Pasadena’s restaurants and pubs have always been the cornerstone of our collective social lives. We walk through their doors and sit at their tables to celebrate accomplishments, reminisce with old friends, and stumble through awkward first dates. Although they’ve survived downturns and recessions in years past, the COVID-19 pandemic has shook and tested them like never before. Determined not to go gently into that good night, these restaurateurs have combined innovative solutions and unbound tenacity to rise above and see this through.
Bacchus’ Kitchen, 1384 E. Washington Blvd.
Although a fiercely loyal following has kept the to-go orders moving over at Bacchus’ Kitchen, head chef and owner Claud Beltran isn’t resting on his laurels. Since closing his dining room, he and his team have come up with a few ways to adapt.
Their always-popular wine dinners have moved over to Zoom where guests can enjoy all the trimmings from the comfort of their couch. Participants come by the restaurant early to pick up their supplies: bottles of wine and each course of the meal, packaged in to-go boxes. When they get home and join the live feed, they’re greeted with a representative from the evening’s featured winery who walks them through the tasting and discusses course pairings before opening the floor up for Q&A.
Wanting to pull together and support other local restaurants, their most recent digital wine dinner featured courses from neighboring eateries Seed Bakery, AltaEATS, and Little Beast, alongside Beltran’s cuisine.
Maestro, 110 Union St.
When trying to figure out how to deliver the flavors and flare Maestro is known for during the quarantine, owners Sergio Martinez, Paul Gonzalez, and Emmanuel Gonzalez went big. While their dining room was empty, the trio offered a massive meal kit for the whole family. Feeding up to six people, the box came packed with rice, beans, a stack of tortillas, salsas, and your choice of carnitas, birria de res, enchiladas, or taquitos- all homemade from scratch. To fully capture a night at Maestro, each order included a bottle of their house-made margarita ready to be poured over ice and enjoyed.
If you’ve been missing one of their barrel-aged cocktails, they’ve got you covered on that front as well. Parched patrons can swing by and grab bottles of their wonderfully complex old fashioned or manhattan cocktails, both aged in American oak barrels for up to 15 weeks. And for the connoisseurs among us, bottles of near impossible to find specialty tequilas from behind the bar are up for sale as well.
Magnolia House, 492 S. Lake Ave.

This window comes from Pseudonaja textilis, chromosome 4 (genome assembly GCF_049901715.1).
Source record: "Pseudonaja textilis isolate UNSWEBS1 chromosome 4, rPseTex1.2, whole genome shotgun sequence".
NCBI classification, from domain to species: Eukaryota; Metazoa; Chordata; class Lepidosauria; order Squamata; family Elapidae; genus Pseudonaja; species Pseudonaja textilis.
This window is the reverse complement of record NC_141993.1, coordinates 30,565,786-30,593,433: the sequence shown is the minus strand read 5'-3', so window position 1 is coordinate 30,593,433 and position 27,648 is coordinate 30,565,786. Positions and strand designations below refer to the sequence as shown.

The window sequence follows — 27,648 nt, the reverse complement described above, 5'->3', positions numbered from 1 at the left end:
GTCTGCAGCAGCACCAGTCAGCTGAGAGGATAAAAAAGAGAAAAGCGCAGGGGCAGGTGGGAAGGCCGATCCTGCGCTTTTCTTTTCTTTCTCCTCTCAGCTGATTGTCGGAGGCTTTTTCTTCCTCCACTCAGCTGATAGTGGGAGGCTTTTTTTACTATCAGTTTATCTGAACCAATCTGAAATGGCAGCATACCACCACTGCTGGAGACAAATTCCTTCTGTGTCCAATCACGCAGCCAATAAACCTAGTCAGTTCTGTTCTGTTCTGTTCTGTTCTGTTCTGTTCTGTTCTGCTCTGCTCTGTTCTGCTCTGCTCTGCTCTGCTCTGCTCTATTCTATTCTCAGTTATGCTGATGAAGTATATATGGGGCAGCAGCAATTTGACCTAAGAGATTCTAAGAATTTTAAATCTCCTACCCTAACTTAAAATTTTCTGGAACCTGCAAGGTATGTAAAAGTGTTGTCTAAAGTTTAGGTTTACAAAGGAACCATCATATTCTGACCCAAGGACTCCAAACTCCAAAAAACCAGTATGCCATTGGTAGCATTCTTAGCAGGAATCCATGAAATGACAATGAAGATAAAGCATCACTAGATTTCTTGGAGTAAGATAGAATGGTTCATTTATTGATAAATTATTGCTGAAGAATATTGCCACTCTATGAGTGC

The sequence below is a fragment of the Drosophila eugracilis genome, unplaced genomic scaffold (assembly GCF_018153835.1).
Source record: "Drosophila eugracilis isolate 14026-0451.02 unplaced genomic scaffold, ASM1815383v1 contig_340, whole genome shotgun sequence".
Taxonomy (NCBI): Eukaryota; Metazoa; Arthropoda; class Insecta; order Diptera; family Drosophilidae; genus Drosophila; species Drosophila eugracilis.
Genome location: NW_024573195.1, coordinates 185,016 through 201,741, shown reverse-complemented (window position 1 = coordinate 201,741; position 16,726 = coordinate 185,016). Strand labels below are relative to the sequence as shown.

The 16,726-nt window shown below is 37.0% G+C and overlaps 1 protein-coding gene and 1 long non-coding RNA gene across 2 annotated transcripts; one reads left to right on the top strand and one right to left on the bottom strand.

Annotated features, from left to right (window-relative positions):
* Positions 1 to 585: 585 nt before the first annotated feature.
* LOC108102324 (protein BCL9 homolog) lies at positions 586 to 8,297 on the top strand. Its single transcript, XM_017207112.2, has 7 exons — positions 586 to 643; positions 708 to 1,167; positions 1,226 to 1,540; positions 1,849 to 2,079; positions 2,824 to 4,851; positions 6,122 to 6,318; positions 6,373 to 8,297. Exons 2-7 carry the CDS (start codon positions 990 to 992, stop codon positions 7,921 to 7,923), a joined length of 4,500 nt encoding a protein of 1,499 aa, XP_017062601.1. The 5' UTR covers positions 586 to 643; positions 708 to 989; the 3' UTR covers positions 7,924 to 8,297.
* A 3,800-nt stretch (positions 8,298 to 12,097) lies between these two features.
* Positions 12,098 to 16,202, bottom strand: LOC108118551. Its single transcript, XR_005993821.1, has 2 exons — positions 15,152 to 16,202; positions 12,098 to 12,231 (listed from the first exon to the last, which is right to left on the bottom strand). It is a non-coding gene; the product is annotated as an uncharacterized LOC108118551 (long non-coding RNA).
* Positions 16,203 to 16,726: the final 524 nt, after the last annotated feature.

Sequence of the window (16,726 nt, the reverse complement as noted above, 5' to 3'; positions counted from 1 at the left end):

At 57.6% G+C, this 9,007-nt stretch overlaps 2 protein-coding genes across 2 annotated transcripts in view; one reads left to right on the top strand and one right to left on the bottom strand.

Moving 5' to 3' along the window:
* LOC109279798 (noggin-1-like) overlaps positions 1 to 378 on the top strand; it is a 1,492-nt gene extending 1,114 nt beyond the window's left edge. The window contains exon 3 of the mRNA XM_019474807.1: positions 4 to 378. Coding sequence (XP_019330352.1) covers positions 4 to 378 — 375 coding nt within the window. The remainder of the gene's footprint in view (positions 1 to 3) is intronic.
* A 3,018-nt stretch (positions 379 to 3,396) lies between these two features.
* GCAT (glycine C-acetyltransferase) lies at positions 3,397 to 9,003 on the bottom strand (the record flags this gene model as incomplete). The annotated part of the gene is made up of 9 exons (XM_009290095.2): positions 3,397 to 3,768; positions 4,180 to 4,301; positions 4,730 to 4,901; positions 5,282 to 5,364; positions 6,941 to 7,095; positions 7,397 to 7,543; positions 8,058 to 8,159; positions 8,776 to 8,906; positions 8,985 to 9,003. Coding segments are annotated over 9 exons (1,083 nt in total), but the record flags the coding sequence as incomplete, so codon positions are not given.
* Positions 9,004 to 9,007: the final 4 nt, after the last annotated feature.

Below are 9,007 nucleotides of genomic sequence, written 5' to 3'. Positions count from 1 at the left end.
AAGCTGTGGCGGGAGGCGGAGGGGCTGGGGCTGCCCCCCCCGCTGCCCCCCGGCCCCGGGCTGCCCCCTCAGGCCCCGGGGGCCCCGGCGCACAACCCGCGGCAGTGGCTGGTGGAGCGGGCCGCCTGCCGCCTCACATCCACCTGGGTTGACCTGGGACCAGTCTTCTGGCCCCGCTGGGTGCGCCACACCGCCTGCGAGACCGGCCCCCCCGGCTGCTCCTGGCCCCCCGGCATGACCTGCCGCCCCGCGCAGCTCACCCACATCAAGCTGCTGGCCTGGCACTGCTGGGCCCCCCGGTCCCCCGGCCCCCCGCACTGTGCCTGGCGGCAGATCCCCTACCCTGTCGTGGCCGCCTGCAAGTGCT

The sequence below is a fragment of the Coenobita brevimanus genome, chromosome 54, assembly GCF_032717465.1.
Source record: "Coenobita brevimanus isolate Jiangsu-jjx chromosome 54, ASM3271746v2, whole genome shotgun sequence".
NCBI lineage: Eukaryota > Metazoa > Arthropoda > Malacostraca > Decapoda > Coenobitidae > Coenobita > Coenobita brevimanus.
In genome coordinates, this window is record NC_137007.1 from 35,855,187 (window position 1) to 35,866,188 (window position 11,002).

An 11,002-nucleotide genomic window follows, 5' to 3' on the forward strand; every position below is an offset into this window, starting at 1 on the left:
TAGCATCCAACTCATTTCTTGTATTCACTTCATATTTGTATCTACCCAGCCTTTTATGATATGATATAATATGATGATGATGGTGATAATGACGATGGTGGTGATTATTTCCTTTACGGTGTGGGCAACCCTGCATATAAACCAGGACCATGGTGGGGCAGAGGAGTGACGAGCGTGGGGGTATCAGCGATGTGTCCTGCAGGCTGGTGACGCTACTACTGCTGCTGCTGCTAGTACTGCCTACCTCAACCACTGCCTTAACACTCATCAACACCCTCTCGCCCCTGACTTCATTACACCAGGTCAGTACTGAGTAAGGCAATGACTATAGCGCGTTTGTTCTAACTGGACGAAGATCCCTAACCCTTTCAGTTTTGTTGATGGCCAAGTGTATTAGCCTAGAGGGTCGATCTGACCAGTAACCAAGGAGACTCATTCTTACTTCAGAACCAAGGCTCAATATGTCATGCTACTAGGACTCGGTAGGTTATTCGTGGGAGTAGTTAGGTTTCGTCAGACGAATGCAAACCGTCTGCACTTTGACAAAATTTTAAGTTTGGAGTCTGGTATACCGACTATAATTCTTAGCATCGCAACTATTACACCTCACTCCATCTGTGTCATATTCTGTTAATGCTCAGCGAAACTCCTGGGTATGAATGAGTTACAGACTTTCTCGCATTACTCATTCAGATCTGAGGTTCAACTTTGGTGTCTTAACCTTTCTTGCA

Where other restaurants have made small adjustments to adapt to the new normal, Magnolia House has undergone a total transformation, right down to the name. Little House, Pasadena’s biggest takeout window, according to their website, is a pop up in a restaurant, dishing out packed burger boxes from the location’s massive front window.
Each burger consists of two seared three ounce patties, crispy on the outside and perfectly juicy on the inside, served on a soft milk bun. There are six burgers to choose from but the most popular by far is The Duke, made with white cheddar, bacon jam, onion strings, and their house spread. Each box has plenty of room for sides which include Belgium fries, fried Greek zucchini chips, and an avocado beet salad.
Bottled cocktails for the table are available, as well as Magnolia House’s selection of wonderfully complex drinks, such as the American Dream with strawberry-infused bourbon, sugar, lemon, and mint or just a perfectly-made old fashioned.
Magnolia House’s full menu (and original name) will be back in time, but for now Little House is a welcome substitute.
Union Restaurant, 37 Union St.
By offering exquisite comfort food at a time when comfort is needed most, Union Restaurant has been instrumental in helping families survive quarantine together. Their family meals, offered to-go or delivered, combine delicious, classic Italian dishes with two house-made sides and an optional bottle of wine—enough food to feed a hungry family of four. Options range from spaghetti and meatballs with arugula salad and garlic bread to an entire oven-roasted chicken with risotto and broccolini.
“During the quarantine we thought there may be a need for this,” owner Marie Petulla says. “People who just want to pick up and keep it simple and have that family dinner experience.”
For a more hands-on approach, Union is also offering pasta kits with all the elements necessary for home cooks to make dinner on their own stove. Kits include made-from-scratch pasta, any required vegetables, and a variety of sauces (also made in-house) to choose from. Just stick to the attached easy-to-follow directions and your family will be rushing to the dinner table in no time.